Man City 3-2 Saints
So the Liebherr Plan has taken Saints back to the top flight ahead of schedule, after just about the right length of time spent in League One before going through the less attractive Championship like a dose of salts.
We had a memorable Saturday afternoon in May celebrating a successful campaign and now everything should be right with the world. Well, not quite. The hike in ticket prices was about as unexpected as the rash of inconvenient kick off times, but the latest stealth tax booking fee arrangements exacerbate a feeling of exploitation by more than the actual amount deserves. And then there’s that “ersatz Liverpool” kit that’s totally alien to our wonderful club if you ask me – and no-one ever asked anyone about it, did they? I don’t think I’ve ever felt so detached from SFC, and there was more depression as we had to try to take on the current Champions for starters. Good job you can still rely upon the beer in Manchester’s Jolly Angler.
Saints lined up against Manchester City with just Kelvin Davis and Fox (both in relegation seasons) and Puncheon (on his travels) with Premier League experience. City had somewhat more, but they had to do without Sergio Aguero for most of the match as he fell badly under a fair challenge by Clyne. No worries for them because of the riches available on their bench, and maybe it was fortunate that the somewhat lumpen Dzeko was their choice.
Saints, though, rarely looked overawed, but there was always the likelihood that class would prevail – as demonstrated when Hooiveld could do little other than bring down Tevez in the box. Quite a few of us could have saved David Silva’s tame spot kick, and Davis did so easily once he guessed right. The keeper wasn’t quite so impressive when Tevez sprang the offside trap, being beaten by a powerful and accurate shot at the near post (to be fair, though, it looked as though Tevez could have picked any spot).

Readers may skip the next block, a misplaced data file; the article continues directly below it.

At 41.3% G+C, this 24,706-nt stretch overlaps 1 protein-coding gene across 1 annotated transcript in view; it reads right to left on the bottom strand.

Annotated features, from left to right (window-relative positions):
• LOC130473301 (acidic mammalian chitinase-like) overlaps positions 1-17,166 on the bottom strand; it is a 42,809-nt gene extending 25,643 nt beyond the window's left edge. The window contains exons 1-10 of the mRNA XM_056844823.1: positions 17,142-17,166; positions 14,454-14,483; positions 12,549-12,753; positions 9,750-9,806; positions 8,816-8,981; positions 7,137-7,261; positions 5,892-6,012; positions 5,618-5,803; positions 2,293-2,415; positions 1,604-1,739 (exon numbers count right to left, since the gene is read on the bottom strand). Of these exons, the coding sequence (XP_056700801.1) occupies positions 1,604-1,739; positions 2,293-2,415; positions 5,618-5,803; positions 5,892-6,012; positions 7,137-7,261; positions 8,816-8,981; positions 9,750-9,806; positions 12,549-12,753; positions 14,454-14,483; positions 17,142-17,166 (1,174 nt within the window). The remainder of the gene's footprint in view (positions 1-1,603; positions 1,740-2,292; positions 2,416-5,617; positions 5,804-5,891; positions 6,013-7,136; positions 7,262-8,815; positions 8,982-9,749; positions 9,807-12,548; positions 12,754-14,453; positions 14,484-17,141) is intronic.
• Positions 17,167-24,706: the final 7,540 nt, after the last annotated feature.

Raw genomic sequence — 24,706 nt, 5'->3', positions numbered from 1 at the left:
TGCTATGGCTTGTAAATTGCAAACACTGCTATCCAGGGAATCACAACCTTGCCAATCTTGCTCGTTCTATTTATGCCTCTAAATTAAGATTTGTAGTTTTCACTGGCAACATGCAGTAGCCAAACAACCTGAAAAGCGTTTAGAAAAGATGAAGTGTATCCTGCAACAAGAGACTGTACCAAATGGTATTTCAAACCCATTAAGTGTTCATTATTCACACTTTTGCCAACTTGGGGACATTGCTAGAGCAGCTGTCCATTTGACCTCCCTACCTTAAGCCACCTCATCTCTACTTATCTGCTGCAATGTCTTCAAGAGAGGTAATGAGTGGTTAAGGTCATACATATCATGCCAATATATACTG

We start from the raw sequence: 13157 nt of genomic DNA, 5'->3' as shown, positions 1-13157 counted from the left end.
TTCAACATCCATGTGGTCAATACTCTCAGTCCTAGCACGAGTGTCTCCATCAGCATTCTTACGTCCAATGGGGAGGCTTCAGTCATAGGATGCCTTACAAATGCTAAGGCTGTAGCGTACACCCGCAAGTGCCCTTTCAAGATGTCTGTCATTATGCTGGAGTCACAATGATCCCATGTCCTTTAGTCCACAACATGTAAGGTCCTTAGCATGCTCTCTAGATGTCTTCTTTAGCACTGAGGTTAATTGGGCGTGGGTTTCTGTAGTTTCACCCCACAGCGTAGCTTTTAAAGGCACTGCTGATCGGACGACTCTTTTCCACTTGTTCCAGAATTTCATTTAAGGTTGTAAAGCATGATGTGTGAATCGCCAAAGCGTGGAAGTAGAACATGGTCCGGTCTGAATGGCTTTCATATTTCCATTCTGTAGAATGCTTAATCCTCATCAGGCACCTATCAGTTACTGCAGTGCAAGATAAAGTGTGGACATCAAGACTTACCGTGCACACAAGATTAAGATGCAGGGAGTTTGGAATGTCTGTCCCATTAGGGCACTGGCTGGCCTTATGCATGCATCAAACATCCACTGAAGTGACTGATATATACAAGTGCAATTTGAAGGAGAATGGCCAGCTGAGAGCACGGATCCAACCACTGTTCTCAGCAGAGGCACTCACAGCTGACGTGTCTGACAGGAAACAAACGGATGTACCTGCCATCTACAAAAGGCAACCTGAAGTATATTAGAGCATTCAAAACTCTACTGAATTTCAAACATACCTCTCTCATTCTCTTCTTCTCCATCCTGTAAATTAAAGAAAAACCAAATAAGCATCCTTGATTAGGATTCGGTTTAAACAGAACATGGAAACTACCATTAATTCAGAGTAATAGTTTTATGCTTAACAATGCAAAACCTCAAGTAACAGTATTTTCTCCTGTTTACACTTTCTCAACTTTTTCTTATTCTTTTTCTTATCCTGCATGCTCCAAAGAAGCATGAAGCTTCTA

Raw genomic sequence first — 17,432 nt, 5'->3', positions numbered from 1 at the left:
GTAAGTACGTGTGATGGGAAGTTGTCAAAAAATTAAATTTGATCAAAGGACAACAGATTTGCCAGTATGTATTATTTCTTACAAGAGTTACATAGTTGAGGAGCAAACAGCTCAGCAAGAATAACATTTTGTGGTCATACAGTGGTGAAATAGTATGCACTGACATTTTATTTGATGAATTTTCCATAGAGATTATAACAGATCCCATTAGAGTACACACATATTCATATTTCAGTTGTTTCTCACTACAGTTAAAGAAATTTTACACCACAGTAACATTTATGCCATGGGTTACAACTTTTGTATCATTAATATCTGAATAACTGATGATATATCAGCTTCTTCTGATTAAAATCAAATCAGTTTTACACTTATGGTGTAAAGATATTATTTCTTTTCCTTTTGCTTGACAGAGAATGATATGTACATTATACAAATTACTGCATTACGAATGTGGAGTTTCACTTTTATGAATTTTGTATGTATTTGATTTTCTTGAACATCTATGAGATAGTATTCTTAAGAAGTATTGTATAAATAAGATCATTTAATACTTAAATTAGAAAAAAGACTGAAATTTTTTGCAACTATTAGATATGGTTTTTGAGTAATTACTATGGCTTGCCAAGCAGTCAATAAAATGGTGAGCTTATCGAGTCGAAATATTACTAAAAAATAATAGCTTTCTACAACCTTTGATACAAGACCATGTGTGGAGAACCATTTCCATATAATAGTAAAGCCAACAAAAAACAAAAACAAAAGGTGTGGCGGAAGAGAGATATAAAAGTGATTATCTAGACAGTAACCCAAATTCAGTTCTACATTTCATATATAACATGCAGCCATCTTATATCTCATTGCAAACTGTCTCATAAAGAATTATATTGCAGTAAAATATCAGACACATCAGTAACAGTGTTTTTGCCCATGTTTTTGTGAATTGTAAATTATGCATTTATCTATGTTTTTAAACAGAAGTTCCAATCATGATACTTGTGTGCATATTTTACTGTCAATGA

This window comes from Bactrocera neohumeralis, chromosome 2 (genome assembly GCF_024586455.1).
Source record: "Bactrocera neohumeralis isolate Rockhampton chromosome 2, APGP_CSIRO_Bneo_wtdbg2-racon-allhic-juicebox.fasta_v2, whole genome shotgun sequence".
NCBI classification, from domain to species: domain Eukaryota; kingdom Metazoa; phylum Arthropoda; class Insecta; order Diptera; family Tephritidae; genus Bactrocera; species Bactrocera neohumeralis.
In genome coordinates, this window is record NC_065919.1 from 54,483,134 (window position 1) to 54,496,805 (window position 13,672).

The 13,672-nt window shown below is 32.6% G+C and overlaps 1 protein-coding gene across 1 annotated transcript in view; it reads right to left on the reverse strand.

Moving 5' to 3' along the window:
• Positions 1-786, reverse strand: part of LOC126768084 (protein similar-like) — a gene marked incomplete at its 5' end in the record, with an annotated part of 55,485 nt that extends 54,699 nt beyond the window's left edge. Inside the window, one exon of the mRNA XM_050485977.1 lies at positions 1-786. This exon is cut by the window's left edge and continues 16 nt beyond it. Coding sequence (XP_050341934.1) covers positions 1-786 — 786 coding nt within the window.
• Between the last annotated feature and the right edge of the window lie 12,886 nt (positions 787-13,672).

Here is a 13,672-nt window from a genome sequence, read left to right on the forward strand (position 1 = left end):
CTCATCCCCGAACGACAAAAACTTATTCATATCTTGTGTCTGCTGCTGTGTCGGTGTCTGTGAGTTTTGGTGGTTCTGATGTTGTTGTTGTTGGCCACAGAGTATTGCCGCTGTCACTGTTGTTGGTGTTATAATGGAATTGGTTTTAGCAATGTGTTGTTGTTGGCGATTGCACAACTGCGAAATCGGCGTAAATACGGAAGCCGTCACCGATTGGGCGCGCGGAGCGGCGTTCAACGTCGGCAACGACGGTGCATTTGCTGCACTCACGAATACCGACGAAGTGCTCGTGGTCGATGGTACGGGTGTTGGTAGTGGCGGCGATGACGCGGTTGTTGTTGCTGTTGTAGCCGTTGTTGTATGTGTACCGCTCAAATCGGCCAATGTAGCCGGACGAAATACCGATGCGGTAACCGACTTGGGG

The home side’s poor finishing at the start of the second half kept Saints interested, and Nigel sparked a recovery by bringing on Lambert for Rodriguez. Within minutes, the replacement striker latched on to a loose ball to smack a fine shot past Hart. All hell broke loose at the front of the (relatively) cheap seats: I don’t mind that, but it’s being crushed by people in those dreadful new shirts that upsets me. Maybe they always expected another goal, because it wasn’t as manic when Saints defied all my expectations by taking the lead – another substitution paid swift dividends when Steve Davis threaded a shot into the corner after Lallana led a Saints breakout.
This was finally the cue for Balotelli to be introduced, and few were surprised when the game was level again, although Dzeko’s goal was just about the only thing he got right. Still a lot of work to do for Saints to emerge with a point, and they weren’t quite up to the task as Fox managed to divert a harmless looking cross back into the danger area for Nasri to finish. It’s never going to be possible to claim value for money with a £50 seat, but this was a cracking game, and cause for more optimism than was around when we started. Still no points, though.
LSSC Man of the Match: Adam Lallana. A difficult one, this. Schneiderlin, the prodigious Ward-Prowse and then Davis off the bench did well in the engine room, but they might have done more to nullify Nasri. Then there was Hooiveld, but he did concede that penalty. Which brings us to Kelvin Davis, but he let in three. That just about leaves Lallana.